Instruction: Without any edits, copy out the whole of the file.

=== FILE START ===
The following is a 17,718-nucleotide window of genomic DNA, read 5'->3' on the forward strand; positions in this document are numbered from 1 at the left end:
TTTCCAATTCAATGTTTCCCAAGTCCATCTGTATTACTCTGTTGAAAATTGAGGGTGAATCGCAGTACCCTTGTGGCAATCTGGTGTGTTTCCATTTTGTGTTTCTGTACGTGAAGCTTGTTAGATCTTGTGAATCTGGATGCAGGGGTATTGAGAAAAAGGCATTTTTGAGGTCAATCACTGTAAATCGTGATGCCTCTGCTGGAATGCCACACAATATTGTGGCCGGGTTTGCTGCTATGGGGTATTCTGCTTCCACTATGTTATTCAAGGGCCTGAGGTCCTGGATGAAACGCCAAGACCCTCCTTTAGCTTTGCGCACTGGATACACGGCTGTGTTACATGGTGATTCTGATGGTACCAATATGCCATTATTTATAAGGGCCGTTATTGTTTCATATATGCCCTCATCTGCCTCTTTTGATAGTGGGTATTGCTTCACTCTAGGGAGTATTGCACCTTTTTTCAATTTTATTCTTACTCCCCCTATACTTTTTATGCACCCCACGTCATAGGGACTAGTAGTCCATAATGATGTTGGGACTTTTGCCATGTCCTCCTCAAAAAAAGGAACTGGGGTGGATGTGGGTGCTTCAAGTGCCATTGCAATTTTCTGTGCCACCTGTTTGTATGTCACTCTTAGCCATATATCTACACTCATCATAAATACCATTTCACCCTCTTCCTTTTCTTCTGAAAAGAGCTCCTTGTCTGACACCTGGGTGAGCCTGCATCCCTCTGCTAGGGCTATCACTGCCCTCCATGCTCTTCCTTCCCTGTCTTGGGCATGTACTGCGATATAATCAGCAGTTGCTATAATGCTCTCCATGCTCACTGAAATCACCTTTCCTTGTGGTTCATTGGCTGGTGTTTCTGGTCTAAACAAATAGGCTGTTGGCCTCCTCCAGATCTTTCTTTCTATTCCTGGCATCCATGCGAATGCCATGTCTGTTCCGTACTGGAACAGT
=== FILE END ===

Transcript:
The following is a 17,718-nucleotide window of genomic DNA, read 5'->3' on the forward strand; positions in this document are numbered from 1 at the left end:
TTTCCAATTCAATGTTTCCCAAGTCCATCTGTATTACTCTGTTGAAAATTGAGGGTGAATCGCAGTACCCTTGTGGCAATCTGGTGTGTTTCCATTTTGTGTTTCTGTACGTGAAGCTTGTTAGATCTTGTGAATCTGGATGCAGGGGTATTGAGAAAAAGGCATTTTTGAGGTCAATCACTGTAAATCGTGATGCCTCTGCTGGAATGCCACACAATATTGTGGCCGGGTTTGCTGCTATGGGGTATTCTGCTTCCACTATGTTATTCAAGGGCCTGAGGTCCTGGATGAAACGCCAAGACCCTCCTTTAGCTTTGCGCACTGGATACACGGCTGTGTTACATGGTGATTCTGATGGTACCAATATGCCATTATTTATAAGGGCCGTTATTGTTTCATATATGCCCTCATCTGCCTCTTTTGATAGTGGGTATTGCTTCACTCTAGGGAGTATTGCACCTTTTTTCAATTTTATTCTTACTCCCCCTATACTTTTTATGCACCCCACGTCATAGGGACTAGTAGTCCATAATGATGTTGGGACTTTTGCCATGTCCTCCTCAAAAAAAGGAACTGGGGTGGATGTGGGTGCTTCAAGTGCCATTGCAATTTTCTGTGCCACCTGTTTGTATGTCACTCTTAGCCATATATCTACACTCATCATAAATACCATTTCACCCTCTTCCTTTTCTTCTGAAAAGAGCTCCTTGTCTGACACCTGGGTGAGCCTGCATCCCTCTGCTAGGGCTATCACTGCCCTCCATGCTCTTCCTTCCCTGTCTTGGGCATGTACTGCGATATAATCAGCAGTTGCTATAATGCTCTCCATGCTCACTGAAATCACCTTTCCTTGTGGTTCATTGGCTGGTGTTTCTGGTCTAAACAAATAGGCTGTTGGCCTCCTCCAGATCTTTCTTTCTATTCCTGGCATCCATGCGAATGCCATGTCTGTTCCGTACTGGAACAGT